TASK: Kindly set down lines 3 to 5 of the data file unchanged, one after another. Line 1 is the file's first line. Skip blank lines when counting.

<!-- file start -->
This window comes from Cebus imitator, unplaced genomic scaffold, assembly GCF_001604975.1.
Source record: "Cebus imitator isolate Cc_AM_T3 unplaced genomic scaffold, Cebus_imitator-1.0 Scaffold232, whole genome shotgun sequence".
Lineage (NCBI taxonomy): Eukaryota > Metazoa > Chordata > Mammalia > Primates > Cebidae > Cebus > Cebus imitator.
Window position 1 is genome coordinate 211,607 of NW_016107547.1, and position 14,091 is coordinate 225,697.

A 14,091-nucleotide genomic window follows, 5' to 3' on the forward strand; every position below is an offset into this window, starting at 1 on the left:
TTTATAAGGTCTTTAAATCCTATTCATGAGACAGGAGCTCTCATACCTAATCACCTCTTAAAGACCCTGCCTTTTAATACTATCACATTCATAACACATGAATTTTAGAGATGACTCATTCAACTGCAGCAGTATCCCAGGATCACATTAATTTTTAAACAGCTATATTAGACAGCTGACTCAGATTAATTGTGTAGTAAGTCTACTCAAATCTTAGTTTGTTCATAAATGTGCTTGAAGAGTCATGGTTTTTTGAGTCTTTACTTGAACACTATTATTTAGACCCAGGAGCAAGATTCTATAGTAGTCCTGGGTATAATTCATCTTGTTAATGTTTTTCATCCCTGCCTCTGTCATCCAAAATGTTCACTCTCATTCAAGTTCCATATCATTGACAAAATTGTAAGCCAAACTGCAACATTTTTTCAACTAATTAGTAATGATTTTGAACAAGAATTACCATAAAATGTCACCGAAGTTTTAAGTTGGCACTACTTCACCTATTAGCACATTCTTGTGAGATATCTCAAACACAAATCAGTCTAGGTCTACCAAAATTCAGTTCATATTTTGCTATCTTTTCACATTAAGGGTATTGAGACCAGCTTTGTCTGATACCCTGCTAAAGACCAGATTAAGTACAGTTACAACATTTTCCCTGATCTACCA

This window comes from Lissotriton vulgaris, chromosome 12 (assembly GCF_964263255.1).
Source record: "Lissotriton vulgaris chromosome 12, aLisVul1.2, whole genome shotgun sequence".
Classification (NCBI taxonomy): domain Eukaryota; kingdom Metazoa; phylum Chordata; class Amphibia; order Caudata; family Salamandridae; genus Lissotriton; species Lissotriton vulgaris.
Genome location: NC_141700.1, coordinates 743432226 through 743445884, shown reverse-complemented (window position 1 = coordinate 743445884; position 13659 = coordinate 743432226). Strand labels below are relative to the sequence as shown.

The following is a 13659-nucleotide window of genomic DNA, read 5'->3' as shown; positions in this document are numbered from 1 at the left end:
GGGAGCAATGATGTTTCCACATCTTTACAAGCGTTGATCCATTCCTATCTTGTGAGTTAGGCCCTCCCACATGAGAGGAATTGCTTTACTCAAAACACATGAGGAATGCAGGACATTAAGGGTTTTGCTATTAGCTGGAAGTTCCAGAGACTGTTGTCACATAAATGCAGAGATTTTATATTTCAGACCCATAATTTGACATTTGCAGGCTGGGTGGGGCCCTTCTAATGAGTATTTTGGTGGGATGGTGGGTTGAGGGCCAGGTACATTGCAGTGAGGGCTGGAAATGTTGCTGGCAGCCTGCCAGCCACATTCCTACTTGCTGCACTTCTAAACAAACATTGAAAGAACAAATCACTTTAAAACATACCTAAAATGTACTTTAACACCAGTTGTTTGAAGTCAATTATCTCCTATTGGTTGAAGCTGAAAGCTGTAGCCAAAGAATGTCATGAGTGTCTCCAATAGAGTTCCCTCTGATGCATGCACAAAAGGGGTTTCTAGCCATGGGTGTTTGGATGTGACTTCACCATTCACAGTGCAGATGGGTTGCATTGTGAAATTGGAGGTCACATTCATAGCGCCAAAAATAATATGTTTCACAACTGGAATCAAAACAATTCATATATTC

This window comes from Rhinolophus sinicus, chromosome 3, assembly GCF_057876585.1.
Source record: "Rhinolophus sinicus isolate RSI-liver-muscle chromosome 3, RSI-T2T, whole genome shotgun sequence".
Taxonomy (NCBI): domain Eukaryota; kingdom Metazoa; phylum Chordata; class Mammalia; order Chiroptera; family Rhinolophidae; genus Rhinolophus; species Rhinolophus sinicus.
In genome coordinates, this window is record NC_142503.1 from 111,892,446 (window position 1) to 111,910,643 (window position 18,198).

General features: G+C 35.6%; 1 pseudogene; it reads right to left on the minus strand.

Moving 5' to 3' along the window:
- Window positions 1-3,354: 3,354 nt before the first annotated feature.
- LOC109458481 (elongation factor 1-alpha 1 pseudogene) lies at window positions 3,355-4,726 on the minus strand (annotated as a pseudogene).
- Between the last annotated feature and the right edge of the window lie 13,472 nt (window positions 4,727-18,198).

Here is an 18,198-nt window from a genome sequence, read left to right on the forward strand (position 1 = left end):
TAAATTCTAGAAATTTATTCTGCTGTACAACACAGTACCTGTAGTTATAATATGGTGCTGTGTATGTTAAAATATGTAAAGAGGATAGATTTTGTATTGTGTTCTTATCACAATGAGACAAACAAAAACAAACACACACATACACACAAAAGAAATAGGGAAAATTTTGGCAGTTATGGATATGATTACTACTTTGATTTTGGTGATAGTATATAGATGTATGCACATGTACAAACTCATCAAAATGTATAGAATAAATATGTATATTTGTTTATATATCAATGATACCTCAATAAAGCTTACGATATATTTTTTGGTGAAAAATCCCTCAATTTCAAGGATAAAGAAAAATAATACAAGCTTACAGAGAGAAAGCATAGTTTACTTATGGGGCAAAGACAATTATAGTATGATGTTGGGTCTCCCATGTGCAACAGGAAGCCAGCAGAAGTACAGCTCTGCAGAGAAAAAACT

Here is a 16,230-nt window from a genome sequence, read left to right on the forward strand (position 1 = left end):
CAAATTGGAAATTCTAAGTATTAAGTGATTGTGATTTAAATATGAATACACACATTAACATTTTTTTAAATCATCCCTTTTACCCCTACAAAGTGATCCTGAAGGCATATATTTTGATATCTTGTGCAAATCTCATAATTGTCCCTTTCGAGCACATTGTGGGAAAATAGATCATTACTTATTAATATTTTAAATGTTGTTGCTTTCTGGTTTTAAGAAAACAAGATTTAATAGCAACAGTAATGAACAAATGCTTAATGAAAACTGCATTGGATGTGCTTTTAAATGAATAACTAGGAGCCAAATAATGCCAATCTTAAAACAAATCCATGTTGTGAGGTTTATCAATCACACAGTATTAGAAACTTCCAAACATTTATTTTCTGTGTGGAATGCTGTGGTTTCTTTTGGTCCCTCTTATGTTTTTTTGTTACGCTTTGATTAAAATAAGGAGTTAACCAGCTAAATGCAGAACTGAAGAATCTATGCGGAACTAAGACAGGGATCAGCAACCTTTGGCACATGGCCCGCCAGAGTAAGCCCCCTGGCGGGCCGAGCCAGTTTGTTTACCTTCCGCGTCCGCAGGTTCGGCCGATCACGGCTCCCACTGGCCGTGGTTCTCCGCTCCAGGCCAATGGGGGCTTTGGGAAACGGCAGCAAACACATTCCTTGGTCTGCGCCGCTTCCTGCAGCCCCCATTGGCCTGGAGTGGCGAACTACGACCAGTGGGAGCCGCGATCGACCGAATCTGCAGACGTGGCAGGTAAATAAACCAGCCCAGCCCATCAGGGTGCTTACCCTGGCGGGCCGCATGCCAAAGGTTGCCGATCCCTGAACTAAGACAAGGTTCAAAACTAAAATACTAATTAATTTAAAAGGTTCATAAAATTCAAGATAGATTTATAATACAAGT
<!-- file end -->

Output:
Lineage (NCBI taxonomy): Eukaryota > Metazoa > Chordata > Mammalia > Primates > Cebidae > Cebus > Cebus imitator.
Window position 1 is genome coordinate 211,607 of NW_016107547.1, and position 14,091 is coordinate 225,697.

A 14,091-nucleotide genomic window follows, 5' to 3' on the forward strand; every position below is an offset into this window, starting at 1 on the left: